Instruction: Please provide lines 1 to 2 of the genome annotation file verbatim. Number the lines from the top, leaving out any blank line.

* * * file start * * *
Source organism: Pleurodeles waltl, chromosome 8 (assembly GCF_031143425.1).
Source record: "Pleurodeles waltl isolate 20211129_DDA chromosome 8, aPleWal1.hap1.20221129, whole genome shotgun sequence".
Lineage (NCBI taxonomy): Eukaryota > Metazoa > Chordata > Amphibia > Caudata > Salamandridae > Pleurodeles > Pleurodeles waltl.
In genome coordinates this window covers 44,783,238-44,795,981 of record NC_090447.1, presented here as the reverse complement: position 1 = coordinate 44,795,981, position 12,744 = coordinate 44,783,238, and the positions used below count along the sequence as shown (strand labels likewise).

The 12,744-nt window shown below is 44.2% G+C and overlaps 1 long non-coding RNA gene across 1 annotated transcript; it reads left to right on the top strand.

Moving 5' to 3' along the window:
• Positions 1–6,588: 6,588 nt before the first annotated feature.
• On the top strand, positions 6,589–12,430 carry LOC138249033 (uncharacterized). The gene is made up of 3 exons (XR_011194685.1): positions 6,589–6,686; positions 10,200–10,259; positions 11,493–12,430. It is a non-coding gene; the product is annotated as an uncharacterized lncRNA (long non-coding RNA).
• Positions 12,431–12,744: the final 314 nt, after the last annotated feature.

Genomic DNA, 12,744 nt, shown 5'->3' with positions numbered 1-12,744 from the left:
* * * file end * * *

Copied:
Source organism: Pleurodeles waltl, chromosome 8 (assembly GCF_031143425.1).
Source record: "Pleurodeles waltl isolate 20211129_DDA chromosome 8, aPleWal1.hap1.20221129, whole genome shotgun sequence".